The pound to euro exchange rate looks to be continuing its “miserable week” as GBP continued to fall against the common currency, experts have said. GBP’s slump was impacted by cross-party Brexit talks collapsing on Friday. This made it the tenth consecutive day sterling has dropped against the euro. This week will see the European Parliament election which is likely to put further pressure on Prime Minister Theresa May’s position, warned experts.
The pound is currently trading at €1.142 against the euro, according to Bloomberg at the time of writing.
Michael Brown, currency expert at Caxton FX, spoke to Express.co.uk regarding the latest exchange rate figures.
“A miserable week for the pound concluded with the collapse of cross-party Brexit talks on Friday, exerting further downward pressure on an already weak sterling,” Brown said.
“The pound fell for a 10th consecutive day against the euro, the longest losing streak since the inception of the single currency, having fallen more than three per cent in the last two weeks.
Brown added: “Looking ahead to this week, focus will remain on political developments in Westminster, with this Thursday’s European Parliament elections likely to result in significant losses for the two major political parties, further intensifying pressure on the Prime Minister’s position.
“Economic data will also be eyed, with CPI inflation the main focus. Markets expect CPI to pick up to 2.2 per cent, above the Bank of England’s target for the first time since December, though the release is unlikely to alter the BoE’s policy outlook with their hands tied due to Brexit-related uncertainties.”
Holidaymakers are being encouraged to sell their spare euros and make the most of the current exchange rate.
Paul Brewer, CEO of Currency Online Group, said: “Despite the Brexit deadlock and the weak market, now is actually a very good time to sell any spare currency that you have.
“The downward pressure on the pound means that you’ll get a much better rate when selling in exchange for GBP.
“At the moment we’re advising all clients to offload euros before any possible resolution to the Brexit negotiations starts to give the pound a bit of a bounce”.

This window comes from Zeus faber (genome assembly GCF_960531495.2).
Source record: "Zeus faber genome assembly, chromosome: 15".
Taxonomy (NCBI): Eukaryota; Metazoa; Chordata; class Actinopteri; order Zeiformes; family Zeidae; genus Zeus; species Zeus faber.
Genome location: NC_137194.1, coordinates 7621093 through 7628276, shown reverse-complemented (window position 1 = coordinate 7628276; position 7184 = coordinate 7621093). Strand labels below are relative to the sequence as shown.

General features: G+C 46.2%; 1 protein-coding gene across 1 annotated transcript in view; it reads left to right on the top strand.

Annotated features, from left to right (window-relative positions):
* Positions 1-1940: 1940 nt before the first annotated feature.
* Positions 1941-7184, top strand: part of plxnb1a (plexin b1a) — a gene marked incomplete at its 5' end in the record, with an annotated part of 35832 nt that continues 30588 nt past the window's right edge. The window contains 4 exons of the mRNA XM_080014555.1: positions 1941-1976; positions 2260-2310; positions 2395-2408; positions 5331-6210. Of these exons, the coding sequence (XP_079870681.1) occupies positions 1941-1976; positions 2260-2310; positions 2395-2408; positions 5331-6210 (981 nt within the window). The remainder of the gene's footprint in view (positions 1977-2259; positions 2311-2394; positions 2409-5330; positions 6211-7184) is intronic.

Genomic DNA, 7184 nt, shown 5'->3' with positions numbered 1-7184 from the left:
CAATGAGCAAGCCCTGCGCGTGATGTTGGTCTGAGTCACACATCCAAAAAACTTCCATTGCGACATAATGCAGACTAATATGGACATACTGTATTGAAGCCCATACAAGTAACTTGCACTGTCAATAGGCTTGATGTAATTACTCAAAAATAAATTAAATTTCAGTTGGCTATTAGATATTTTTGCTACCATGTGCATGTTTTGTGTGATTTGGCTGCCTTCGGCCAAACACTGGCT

He added: “We’re all looking at Brexit and any possible sign that a shift might occur either way.
“The pound hasn’t reached its pre-Brexit peak since the referendum and whilst it’s unlikely to get back to that level any time soon, a breakthrough in the Brexit process is sure to get it moving upwards again.”
For those looking to save money on holidays amid Brexit uncertainty, travellers could consider the nifty trick of hotel switching, which has long been used by price-savvy holidaymakers who manually search and pair hotels to cut their costs.
Hotels set their prices using nightly rates and charges go up when availability is low.
For example, a holidaymaker who books a 10-night stay in Rome for £2000 assumes the room rate is £200 per night. However, it might be £140 for the first four nights, rising to £240 for the last six nights due to increased local demand.
By being cunning and changing hotels part way through a trip, holidaymakers can avoid paying these extra fees.
David Ferreira, co-founder of Nightly.Travel, told Express.co.uk: “Value-seeking travellers can win big through hotel switching. As well as taking advantage of the best deals across two different properties to save money, they can experience different sides of the same city or grab an upgrade by moving to a five-star hotel for the same price as staying in their four-star hotel.
“Although many Britons are still choosing to travel to European destinations like Spain or Greece, Brexit has negatively impacted how far the British Pound can go in many places across Europe, so hotel switching can help create savings and get travellers more for their money.”